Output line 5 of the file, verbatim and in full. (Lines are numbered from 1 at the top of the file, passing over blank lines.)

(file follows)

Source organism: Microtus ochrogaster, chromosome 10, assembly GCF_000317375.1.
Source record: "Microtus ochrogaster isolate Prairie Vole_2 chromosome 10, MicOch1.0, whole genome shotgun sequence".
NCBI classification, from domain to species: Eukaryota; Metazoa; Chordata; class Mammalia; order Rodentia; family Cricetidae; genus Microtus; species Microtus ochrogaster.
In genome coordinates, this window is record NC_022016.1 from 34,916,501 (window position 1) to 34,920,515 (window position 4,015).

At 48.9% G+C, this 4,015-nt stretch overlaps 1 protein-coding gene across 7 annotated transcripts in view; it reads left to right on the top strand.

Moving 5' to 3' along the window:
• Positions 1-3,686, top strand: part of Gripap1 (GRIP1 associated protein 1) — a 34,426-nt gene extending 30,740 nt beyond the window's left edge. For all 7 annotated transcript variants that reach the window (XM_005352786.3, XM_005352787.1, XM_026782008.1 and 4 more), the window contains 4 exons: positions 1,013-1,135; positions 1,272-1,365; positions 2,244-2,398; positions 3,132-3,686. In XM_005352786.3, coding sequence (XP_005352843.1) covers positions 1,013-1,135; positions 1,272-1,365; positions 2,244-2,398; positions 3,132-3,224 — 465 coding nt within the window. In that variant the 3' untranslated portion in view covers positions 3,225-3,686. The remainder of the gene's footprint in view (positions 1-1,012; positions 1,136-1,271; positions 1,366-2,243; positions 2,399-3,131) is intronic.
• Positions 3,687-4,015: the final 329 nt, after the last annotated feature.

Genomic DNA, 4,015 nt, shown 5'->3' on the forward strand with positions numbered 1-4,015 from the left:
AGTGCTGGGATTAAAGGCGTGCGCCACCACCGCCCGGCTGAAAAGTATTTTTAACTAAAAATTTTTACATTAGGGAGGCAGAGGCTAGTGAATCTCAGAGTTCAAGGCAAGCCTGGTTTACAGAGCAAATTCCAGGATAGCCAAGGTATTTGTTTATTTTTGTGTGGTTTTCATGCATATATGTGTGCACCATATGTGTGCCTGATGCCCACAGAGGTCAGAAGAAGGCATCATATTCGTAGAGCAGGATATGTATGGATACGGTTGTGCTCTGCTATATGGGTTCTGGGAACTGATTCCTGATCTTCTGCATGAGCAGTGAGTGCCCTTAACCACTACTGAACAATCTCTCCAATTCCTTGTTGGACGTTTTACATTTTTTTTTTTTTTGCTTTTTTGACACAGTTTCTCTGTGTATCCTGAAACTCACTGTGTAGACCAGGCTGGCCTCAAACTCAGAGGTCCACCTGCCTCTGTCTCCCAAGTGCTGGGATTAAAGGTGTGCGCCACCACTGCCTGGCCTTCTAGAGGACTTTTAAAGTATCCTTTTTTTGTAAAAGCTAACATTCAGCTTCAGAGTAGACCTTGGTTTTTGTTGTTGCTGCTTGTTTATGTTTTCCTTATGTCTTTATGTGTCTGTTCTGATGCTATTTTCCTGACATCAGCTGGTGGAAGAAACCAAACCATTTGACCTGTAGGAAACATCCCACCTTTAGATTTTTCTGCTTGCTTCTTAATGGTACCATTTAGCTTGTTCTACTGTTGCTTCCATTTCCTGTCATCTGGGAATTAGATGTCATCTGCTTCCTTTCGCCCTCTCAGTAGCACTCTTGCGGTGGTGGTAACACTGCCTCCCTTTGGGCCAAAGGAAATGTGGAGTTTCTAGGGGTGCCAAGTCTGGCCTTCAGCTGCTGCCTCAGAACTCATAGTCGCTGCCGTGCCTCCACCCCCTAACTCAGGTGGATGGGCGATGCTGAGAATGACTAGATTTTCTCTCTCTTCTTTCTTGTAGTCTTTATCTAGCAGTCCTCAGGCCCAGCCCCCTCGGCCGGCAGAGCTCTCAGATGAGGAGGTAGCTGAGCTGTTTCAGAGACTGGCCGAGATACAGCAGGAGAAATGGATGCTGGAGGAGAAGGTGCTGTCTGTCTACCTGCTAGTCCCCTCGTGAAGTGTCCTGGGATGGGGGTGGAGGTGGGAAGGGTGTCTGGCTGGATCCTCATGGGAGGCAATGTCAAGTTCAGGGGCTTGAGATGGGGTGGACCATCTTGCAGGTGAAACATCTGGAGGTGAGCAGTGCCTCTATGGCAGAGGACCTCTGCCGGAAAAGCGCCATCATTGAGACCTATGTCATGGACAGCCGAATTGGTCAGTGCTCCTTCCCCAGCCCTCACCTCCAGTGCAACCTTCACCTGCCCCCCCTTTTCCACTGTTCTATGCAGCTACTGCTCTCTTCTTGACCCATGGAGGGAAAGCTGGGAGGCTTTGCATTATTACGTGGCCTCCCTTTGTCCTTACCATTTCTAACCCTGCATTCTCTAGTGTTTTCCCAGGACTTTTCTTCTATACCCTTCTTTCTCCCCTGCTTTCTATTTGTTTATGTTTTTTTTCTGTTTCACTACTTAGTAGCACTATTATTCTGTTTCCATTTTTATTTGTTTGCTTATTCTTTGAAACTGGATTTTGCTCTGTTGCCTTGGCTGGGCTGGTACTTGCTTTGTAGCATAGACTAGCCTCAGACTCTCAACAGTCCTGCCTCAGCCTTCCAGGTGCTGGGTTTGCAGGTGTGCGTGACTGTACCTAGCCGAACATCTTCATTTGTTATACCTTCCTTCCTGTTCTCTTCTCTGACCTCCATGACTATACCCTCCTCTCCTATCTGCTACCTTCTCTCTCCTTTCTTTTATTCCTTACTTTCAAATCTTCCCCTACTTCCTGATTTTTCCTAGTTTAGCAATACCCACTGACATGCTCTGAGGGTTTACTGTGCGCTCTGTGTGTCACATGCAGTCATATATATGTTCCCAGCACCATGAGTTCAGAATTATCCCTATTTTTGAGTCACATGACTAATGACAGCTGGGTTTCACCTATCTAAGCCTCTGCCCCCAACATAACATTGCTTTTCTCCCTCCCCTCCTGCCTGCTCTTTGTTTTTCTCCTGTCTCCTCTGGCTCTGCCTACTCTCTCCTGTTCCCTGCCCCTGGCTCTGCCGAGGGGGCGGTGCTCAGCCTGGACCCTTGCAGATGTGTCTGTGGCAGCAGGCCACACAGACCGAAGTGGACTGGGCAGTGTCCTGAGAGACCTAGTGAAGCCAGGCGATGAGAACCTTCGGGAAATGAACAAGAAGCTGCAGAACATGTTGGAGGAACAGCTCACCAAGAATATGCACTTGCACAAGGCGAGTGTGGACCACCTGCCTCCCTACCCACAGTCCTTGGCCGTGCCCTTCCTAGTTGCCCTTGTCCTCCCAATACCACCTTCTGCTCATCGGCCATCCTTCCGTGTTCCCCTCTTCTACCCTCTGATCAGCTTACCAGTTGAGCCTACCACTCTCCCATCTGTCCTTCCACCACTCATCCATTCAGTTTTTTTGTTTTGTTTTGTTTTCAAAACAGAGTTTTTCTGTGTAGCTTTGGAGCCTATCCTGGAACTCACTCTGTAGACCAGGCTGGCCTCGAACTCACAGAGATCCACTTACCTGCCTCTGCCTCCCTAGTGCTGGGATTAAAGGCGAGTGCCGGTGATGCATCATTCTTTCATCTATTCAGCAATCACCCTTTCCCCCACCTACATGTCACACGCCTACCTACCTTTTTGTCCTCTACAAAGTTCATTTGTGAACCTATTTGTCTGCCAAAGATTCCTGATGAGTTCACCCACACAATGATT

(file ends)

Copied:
At 48.9% G+C, this 4,015-nt stretch overlaps 1 protein-coding gene across 7 annotated transcripts in view; it reads left to right on the top strand.